Martin Ford is the winner of the 2015 Financial Times and McKinsey Business Book of the Year Award following a “unanimous verdict” from the judging panel.
Published by Oneworld in the UK and Basic Books in the US, Ford’s The Rise of the Robots: Technology and the Threat of Mass Unemployment is described as a “tightly-written and deeply-researched" and discusses the impact of accelerating technology on our economic prospects.
The award, recognising the book that provides “the most compelling and enjoyable insight into modern business issues”, was presented on Tuesday evening (17th November) in a ceremony at the Mandarin Oriental Hotel in New York City. Ford was presented with the award by the editor of the Financial Times, and chair of the panel of judges, Lionel Barber and McKinsey & Company’s global managing director Dominic Barton.
The ceremony’s keynote speaker, Wendell P. Weeks, who is chairman and chief executive officer of Corning Incorporated, said: "It’s a pleasure to participate in an event that celebrates the greatest business books of the year, because I know how much I have personally benefited from expert insights, well timed, and well-illustrated – including past winners of this award.”
Ford saw off strong competition from a shortlist of titles that ranged in theme from the economic recession to technological disruption, to win the £30,000 prize. Each of the five runners-up received a cheque for £10,000. They were: Losing the Signal: The Untold Story Behind the Extraordinary Rise and Spectacular Fall of Blackberry by Jacquie McNish and Sean Silcoff, (Flatiron/Macmillan); Digital Gold: The Untold Story of Bitcoin by Nathaniel Popper (Allen Lane/Penguin Press; Harper/ HarperCollins); Unﬁnished Business: Women Men Work Family by Anne-Marie Slaughter (Oneworld Publications; Random House); Misbehaving: The Making of Behavioural Economics by Richard Thaler (Allen Lane/Penguin Press; W. W. Norton) and How Music Got Free: What Happens When an Entire Generation Commits the Same Crime? by Stephen Witt (The Bodley Head/Penguin Random House; Viking).
Barber said: "The Rise of the Robots is a tightly-written and deeply-researched addition to the public policy debate du jour and du demain. The judges didn't agree with all of the conclusions, but were unanimous on the verdict and the impact of the book."
Barton added: “While no one can be certain how the future will unfold, this year's winner delivers an important message: Companies and governments are racing into a world where both work and the work force will need to be radically redesigned.”
The judging panel for the 2015 Financial Times and McKinsey Business Book of the Year Award comprised of Mohamed El-Erian, chief economic adviser at Allianz, chairman of President Barack Obama's Global Development Council, and the author of When Markets Collide, 2008’s winner of the Financial Times/Goldman Sachs Business Book of the Year, Reid Hoffman, co-founder of LinkedIn; Herminia Ibarra, the Cora Chaired Professor of Leadership and Learning, and Professor of Organizational Behavior at INSEAD; Rik Kirkland, partner at Global Publishing, McKinsey & Company; Barclays Bank director Dambisa Moyo; and chair of Santander UK Shriti Vadera, also the director of Shriti Vadera Ltd and non-executive director at BHP Billiton and AstraZeneca.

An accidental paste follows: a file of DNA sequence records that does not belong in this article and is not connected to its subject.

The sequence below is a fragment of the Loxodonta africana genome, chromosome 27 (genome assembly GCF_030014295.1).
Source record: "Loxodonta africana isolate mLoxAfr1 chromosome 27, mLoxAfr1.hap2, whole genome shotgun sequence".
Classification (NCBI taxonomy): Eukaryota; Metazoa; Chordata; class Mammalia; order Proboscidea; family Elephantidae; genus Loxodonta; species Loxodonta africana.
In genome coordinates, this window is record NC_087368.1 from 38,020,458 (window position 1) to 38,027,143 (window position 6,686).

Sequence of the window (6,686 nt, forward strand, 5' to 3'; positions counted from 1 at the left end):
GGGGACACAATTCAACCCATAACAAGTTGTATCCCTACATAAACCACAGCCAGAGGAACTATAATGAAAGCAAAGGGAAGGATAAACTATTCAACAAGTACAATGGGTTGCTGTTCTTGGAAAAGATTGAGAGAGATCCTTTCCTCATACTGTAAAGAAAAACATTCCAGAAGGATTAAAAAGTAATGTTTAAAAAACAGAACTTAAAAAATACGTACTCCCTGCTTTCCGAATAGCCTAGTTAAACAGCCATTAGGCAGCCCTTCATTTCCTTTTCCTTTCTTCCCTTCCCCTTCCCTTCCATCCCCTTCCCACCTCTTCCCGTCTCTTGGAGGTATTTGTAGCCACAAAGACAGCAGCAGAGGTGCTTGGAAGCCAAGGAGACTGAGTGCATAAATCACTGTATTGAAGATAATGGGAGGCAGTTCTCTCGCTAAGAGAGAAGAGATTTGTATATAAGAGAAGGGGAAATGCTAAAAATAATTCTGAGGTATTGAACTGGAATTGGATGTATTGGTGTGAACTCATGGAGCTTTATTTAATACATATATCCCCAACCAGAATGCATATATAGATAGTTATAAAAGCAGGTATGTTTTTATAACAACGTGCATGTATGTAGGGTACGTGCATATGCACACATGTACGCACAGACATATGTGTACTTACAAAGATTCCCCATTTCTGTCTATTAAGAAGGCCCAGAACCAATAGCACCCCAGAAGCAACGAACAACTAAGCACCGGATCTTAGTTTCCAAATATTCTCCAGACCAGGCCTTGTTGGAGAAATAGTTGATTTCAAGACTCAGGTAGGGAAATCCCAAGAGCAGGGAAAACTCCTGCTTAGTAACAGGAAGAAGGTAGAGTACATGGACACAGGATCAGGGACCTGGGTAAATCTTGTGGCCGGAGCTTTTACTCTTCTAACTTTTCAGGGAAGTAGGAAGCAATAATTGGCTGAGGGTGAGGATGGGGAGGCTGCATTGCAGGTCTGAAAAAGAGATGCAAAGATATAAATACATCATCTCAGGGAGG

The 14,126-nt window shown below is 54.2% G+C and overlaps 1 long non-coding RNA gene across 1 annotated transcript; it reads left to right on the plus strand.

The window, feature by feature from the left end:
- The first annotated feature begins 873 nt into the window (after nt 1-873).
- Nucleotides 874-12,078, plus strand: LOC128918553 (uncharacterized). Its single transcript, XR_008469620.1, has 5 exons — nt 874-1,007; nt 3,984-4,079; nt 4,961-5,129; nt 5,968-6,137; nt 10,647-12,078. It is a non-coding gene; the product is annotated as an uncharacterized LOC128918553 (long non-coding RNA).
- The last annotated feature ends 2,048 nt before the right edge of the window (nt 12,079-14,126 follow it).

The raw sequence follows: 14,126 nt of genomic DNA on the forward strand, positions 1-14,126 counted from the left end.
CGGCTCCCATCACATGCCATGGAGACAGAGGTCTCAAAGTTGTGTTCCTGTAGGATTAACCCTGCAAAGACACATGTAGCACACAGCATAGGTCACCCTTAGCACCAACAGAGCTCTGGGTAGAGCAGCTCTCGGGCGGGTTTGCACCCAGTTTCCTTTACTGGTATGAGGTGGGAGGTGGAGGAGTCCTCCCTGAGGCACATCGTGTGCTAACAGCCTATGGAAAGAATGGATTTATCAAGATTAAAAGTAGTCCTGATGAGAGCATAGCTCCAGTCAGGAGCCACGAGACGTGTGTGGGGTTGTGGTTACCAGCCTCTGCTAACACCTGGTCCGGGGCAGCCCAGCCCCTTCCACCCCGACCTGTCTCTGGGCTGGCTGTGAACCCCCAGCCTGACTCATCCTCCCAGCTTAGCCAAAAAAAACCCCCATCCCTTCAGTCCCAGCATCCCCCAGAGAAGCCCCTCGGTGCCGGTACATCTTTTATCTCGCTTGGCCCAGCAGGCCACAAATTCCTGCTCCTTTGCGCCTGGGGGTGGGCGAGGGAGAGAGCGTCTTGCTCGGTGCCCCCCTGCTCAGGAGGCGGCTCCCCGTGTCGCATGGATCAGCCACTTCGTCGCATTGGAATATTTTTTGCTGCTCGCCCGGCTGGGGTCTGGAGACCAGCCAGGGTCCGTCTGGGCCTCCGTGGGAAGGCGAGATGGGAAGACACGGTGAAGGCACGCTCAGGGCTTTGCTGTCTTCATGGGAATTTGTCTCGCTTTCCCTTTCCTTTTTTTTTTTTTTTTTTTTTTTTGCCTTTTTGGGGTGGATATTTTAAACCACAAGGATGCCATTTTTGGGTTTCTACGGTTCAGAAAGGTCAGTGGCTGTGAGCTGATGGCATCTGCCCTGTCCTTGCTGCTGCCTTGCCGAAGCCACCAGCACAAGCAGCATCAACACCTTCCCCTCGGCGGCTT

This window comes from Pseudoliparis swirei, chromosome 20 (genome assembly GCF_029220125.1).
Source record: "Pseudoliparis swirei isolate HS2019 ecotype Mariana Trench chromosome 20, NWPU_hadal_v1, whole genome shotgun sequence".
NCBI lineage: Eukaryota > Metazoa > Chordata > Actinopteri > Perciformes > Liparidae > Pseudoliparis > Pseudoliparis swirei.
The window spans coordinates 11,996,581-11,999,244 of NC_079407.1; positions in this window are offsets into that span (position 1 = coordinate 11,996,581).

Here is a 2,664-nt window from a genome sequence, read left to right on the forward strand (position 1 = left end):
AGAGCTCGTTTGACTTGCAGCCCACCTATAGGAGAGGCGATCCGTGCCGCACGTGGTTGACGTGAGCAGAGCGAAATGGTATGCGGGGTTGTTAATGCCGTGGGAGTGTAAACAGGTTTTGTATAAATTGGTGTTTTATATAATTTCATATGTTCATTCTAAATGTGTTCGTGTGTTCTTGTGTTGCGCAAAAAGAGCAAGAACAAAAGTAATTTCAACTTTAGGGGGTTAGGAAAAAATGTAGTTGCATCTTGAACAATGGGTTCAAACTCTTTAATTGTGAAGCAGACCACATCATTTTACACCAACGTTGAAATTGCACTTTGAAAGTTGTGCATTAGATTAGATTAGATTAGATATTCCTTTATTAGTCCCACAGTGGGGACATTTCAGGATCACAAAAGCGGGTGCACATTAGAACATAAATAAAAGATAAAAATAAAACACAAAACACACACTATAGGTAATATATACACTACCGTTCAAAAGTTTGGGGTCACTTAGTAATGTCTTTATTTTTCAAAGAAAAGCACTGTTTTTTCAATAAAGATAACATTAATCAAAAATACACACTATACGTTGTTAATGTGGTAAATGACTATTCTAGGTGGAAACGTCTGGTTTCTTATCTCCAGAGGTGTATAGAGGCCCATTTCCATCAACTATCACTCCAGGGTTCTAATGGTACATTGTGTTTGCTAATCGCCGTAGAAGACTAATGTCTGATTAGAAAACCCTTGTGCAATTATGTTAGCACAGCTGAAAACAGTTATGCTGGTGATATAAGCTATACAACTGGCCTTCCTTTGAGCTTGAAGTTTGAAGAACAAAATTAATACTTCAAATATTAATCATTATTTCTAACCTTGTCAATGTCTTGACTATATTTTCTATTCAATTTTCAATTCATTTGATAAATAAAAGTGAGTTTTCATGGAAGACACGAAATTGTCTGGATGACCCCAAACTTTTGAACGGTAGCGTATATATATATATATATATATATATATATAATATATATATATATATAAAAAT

It is the second big book prize independent UK publisher Oneworld has claimed this year after Marlon James won the Man Booker prize in October for A Brief History of Seven Killings, also published by Oneworld.
During the ceremony co-authors Christopher Clearfield and András Tilcsik were also revealed as the winners of the £15,000 Bracken Bower Prize. The award is designed to encourage young authors to tackle emerging business themes, with a focus this year on the challenges and opportunities presented by growth.
Clearfield and Tilcsik’s proposal Rethinking the Unthinkable: Managing the Risk of Catastrophic Failure in the Twenty-First Century, examines the forces transforming the contemporary risk landscape and the steps that executives can take to ready their organisations to manage a crisis before it becomes catastrophe.
Lynda Gratton, professor at London Business School, said: "It was an incredibly impressive shortlist, with some knockout ideas, which made it hard to choose between them.”
Stephen Rubin, president and publisher, Henry Holt & Co, added: "I admired the quality of the proposal as well as the idea. Rethinking the Unthinkable takes on a really important subject.”
The Bracken Bower Prize was judged by Rubin and Gratton as well as by Vindi Banga, partner at Clayton Dubilier & Rice and Jorma Ollila, chairman of Outokumpu.
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